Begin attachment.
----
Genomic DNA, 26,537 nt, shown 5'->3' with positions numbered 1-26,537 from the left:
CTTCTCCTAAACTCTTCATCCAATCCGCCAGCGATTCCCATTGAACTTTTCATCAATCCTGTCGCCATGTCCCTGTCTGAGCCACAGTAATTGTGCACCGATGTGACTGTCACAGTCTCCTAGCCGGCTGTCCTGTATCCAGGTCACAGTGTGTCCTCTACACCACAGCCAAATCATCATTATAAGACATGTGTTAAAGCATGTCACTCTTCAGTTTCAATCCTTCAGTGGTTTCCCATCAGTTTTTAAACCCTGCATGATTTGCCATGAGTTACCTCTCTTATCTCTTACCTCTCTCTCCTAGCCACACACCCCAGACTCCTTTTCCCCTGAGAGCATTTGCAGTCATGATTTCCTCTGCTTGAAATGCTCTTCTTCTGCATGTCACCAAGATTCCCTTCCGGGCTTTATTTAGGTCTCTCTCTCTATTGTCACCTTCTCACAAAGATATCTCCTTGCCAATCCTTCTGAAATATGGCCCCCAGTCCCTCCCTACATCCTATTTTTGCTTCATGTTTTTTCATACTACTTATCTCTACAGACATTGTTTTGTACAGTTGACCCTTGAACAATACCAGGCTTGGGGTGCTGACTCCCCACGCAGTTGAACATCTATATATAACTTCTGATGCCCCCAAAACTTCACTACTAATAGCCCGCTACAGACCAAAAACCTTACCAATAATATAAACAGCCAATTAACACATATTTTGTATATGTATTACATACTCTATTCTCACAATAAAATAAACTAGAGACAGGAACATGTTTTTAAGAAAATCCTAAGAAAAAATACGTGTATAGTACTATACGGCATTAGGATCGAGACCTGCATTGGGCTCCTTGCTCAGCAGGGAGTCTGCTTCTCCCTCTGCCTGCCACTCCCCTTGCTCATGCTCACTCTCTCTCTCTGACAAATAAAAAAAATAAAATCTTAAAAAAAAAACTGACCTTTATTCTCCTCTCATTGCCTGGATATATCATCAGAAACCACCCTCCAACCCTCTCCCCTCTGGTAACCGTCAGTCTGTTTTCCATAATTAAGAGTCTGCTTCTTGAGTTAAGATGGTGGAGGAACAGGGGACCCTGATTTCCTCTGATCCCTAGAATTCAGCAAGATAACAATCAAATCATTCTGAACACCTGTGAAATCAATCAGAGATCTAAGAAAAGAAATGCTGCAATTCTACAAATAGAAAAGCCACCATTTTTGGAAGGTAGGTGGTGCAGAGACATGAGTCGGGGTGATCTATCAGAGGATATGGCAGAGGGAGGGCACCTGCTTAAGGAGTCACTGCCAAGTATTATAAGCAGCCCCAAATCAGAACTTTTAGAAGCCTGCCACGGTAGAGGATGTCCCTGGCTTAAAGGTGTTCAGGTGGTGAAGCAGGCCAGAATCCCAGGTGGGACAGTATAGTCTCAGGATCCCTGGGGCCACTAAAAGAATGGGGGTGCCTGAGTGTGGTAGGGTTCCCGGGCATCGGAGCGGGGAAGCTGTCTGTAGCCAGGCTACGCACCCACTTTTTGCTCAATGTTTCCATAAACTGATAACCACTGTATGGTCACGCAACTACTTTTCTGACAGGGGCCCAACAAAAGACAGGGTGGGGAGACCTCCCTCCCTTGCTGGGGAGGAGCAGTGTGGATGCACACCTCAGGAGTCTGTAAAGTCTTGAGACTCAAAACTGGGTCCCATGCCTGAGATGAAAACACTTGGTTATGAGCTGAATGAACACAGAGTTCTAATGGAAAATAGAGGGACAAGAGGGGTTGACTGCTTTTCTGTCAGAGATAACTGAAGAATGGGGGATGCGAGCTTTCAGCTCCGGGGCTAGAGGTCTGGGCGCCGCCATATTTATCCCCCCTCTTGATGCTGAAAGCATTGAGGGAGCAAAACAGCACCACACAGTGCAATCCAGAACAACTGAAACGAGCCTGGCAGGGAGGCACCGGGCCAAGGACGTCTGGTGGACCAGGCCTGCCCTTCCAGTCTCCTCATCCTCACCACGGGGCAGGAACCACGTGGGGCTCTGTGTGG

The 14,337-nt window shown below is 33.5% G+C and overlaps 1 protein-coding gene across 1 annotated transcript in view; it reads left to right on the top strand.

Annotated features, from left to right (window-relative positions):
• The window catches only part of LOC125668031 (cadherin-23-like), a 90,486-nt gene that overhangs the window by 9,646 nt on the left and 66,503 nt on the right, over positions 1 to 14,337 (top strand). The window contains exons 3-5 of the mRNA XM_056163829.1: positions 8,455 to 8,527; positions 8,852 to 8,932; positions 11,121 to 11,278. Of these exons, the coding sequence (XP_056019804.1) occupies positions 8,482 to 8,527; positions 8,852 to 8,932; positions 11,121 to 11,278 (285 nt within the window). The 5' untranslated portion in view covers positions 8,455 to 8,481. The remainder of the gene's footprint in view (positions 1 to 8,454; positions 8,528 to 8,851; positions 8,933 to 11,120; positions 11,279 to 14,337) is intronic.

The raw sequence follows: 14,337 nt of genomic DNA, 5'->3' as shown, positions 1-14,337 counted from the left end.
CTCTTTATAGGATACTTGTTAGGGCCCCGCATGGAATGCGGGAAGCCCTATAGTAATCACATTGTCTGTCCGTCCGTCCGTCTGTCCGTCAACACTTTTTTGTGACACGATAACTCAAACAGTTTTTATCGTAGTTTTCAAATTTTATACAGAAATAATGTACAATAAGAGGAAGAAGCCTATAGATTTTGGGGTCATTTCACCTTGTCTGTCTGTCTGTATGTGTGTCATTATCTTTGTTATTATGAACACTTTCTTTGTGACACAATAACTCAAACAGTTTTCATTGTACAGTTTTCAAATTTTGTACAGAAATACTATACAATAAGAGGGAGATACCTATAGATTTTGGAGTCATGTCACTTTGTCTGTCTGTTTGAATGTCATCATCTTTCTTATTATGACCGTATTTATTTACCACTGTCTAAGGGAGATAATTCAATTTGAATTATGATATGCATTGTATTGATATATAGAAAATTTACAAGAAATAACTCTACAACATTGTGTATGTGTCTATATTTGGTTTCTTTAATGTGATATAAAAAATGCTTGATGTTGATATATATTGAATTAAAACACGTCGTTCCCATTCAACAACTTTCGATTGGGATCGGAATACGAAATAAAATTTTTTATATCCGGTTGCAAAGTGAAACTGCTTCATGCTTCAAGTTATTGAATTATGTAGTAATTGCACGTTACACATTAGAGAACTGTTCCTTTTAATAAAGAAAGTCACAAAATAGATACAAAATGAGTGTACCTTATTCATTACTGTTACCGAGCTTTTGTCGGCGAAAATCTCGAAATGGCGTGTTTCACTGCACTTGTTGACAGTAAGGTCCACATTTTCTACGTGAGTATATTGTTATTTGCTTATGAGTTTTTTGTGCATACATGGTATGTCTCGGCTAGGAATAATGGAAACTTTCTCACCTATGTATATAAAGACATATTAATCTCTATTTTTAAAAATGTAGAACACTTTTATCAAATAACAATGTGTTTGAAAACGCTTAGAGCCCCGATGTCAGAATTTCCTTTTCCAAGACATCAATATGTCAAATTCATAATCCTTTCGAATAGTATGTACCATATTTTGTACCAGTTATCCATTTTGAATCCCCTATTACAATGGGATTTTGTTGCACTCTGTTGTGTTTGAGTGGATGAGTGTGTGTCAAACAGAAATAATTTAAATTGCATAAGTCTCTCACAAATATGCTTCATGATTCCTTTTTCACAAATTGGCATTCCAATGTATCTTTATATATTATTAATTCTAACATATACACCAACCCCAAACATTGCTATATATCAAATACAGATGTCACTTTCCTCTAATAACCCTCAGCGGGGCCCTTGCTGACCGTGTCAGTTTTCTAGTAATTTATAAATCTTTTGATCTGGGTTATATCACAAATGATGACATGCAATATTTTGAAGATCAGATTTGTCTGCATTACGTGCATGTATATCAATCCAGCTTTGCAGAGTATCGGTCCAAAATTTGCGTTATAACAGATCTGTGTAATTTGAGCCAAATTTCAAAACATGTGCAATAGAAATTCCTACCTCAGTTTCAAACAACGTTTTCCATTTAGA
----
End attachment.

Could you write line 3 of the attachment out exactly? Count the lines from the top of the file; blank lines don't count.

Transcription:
The 14,337-nt window shown below is 33.5% G+C and overlaps 1 protein-coding gene across 1 annotated transcript in view; it reads left to right on the top strand.